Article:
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Global warming to blame for intense summer storms, say Greek scientists

Global warming on the surface of the Earth, both on land and in the sea, is responsible for the violent summer storms that are often accompanied by hail and strong winds, Patras University physics professor Athanassios Argyriou told the Athens-Macedonian News Agency (ANA) in an interview published on Saturday.

Argyriou, who works in the university’s atmospheric physics department, said this warming was beginning to become intense at this time and was linked to the hot, humid and rainy weather that had been observed in June in recent years, with climate change intensifying the weather phenomena.

“The intense warming of the Earth has two consequences: The heat, on the one hand drives the hot air on the surface to greater heights in the atmosphere, similar to the way a hot-air balloon works, and, on the other hand, it greatly increases the evaporation of water from the surface of the Earth, so that the rising hot air drags up large quantities of water vapour,” he explained, noting that this was usual.

Academic Christos Zerefos concurred that climate change was behind the phenomena in statements to ANA: “We are now at the peak of the season. We have something more than the anticipated number of lightning bolts for the summer. The one and only explanation is the destabilisation of the climate.”

Zerefos, who is due to present evidence on climate change at a lecture in the United States in the coming days, though he did not wish to elaborate, said the intensity of the weather phenomena reflected the extent of climate destabilisation.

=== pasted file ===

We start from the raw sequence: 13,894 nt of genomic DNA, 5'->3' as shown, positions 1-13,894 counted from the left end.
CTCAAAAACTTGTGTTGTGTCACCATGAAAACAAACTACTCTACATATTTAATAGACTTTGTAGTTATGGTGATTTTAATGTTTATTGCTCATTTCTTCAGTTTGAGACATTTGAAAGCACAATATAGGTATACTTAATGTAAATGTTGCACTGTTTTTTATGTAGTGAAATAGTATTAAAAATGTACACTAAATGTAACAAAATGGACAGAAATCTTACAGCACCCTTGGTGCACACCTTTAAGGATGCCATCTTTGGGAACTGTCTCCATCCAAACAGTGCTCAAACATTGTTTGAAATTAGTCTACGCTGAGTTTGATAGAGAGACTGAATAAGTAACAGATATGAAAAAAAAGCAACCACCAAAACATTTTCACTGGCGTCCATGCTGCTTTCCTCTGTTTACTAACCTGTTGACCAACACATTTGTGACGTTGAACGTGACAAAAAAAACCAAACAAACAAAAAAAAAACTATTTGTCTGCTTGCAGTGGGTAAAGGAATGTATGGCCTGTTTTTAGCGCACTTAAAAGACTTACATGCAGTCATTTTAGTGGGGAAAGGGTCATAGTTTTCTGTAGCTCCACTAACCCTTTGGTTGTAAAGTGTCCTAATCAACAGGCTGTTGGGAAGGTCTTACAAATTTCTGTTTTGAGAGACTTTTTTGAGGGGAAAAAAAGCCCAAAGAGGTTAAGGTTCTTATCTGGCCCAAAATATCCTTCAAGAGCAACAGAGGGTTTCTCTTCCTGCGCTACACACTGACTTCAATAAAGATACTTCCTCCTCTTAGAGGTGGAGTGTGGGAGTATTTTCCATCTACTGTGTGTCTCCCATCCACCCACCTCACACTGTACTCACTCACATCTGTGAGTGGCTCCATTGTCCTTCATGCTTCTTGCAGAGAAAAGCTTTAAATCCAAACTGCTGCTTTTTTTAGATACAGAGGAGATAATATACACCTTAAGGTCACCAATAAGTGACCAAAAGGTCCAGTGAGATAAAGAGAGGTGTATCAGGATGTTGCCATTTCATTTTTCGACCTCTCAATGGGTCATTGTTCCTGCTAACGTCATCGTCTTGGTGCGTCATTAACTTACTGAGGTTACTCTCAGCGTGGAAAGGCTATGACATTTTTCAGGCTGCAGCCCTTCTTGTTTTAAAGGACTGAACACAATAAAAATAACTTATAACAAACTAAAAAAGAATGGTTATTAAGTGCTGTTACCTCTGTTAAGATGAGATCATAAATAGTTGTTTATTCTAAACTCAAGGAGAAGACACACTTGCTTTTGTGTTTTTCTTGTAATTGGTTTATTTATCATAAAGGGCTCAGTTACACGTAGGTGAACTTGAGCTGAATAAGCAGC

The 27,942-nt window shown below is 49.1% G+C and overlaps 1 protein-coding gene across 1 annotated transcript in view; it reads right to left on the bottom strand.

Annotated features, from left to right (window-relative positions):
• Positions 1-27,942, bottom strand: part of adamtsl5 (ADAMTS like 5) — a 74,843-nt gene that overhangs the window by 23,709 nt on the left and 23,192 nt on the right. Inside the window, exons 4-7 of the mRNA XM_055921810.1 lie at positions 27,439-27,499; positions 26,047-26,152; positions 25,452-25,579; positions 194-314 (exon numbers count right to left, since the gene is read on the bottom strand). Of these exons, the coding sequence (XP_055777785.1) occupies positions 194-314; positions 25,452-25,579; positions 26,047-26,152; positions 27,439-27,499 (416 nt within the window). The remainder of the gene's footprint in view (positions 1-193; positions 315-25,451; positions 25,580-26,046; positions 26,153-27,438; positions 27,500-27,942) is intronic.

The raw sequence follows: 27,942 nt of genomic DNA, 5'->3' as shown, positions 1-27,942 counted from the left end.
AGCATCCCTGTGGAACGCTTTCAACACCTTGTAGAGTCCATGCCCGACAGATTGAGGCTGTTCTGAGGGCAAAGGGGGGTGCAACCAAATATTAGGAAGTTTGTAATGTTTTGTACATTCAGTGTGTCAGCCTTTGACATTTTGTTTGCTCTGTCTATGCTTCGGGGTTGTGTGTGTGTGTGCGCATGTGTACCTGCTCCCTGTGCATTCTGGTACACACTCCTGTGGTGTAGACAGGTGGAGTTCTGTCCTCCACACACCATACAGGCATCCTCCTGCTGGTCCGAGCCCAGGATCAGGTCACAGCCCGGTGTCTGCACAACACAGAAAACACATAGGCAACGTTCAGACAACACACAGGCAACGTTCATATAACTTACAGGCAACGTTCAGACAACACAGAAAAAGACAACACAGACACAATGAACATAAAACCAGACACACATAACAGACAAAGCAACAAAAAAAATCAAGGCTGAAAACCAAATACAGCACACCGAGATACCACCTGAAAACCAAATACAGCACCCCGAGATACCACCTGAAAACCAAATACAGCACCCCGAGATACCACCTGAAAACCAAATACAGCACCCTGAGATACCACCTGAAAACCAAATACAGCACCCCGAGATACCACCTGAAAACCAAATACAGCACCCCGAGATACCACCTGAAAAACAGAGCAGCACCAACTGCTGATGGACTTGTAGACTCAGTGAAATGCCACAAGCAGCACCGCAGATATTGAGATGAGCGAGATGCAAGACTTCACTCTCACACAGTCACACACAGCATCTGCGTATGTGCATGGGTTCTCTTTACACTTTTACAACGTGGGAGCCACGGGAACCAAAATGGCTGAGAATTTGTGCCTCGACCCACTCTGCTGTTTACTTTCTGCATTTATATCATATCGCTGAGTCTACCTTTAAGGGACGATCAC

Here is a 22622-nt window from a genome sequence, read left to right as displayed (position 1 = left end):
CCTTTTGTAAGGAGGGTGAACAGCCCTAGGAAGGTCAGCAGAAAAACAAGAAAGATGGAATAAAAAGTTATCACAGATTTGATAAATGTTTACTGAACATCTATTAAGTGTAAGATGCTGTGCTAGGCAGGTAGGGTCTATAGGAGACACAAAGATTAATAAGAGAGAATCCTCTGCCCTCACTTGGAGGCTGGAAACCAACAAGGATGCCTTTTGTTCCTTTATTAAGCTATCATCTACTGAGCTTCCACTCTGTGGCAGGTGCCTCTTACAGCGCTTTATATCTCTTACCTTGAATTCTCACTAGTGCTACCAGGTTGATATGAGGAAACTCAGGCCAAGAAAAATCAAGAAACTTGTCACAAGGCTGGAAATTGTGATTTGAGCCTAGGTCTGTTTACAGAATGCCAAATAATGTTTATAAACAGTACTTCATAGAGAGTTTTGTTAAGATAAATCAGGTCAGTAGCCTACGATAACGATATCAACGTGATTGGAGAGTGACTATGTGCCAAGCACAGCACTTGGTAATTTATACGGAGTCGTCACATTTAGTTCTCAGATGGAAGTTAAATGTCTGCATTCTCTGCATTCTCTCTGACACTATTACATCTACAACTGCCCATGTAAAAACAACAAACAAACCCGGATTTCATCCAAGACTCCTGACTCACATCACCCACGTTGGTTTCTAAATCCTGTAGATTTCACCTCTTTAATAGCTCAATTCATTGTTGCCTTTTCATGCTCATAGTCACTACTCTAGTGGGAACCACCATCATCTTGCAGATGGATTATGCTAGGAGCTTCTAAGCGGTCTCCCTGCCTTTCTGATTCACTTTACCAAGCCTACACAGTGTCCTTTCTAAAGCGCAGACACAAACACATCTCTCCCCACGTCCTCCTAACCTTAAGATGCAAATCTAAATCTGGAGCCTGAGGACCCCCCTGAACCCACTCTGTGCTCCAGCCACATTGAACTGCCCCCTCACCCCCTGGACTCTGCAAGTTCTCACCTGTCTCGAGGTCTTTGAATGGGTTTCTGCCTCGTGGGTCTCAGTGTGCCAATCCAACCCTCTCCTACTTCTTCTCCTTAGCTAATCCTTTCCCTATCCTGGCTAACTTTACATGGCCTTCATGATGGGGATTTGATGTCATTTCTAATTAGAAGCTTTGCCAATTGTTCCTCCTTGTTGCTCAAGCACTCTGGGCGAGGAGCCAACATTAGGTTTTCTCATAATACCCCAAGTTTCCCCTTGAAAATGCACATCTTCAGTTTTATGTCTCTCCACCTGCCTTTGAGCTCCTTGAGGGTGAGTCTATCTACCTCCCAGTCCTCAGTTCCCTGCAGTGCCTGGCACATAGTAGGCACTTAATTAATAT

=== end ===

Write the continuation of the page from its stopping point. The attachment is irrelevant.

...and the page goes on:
Argyriou also explained the reasons for the weather patterns observed: “At the start of the summer, the temperature close to the surface of the Earth is higher but the upper atmosphere has not yet had time to heat up accordingly. As a result, the temperature at higher altitudes drops sharply, something that meteorology defines as atmospheric instability. In conditions of instability, the rising masses of warm air accelerate significantly, meaning that they very quickly reach a colder environment and the water vapour they contain becomes liquid. This is the reason that, before a storm breaks out, we have the appearance of dense clouds with so-called vertical growth, expanding upwards rather than horizontally. When condensation reaches the point where upward movement can no longer keep the droplets that form the clouds aloft, it begins to rain.”

This rain becomes a storm, he added, when the quantity of water vapour carried in the air is greater due to the high temperature on the surface of the Earth, resulting in heavy rain that is made up of a very large number of cool rain drops that, in their passing, also drag down cold air masses from their environment, so that this contact cools the air even further.

“This air, reaching the surface of the Earth, is spread in all directions with great intensity, so that we have a squall,” Argyriou added.

He predicted that the specific phenomenon will continue in the greater part of the country for this weekend at least, though any forecast beyond that time cannot be safely made.

Asked whether similar weather patterns have been observed in the recent past, Argyriou told ANA that the phenomenon was seen every year, especially in Western Greece and at a high altitudes.
“It usually occurs around the end of May or early June and lasts about 10 days but there is nothing to prevent its occurrence during the rest of the summer months or in September,” he said, noting that the Patras Gulf region had seen similar weather patterns in August a few years ago that had lasted the entire month.

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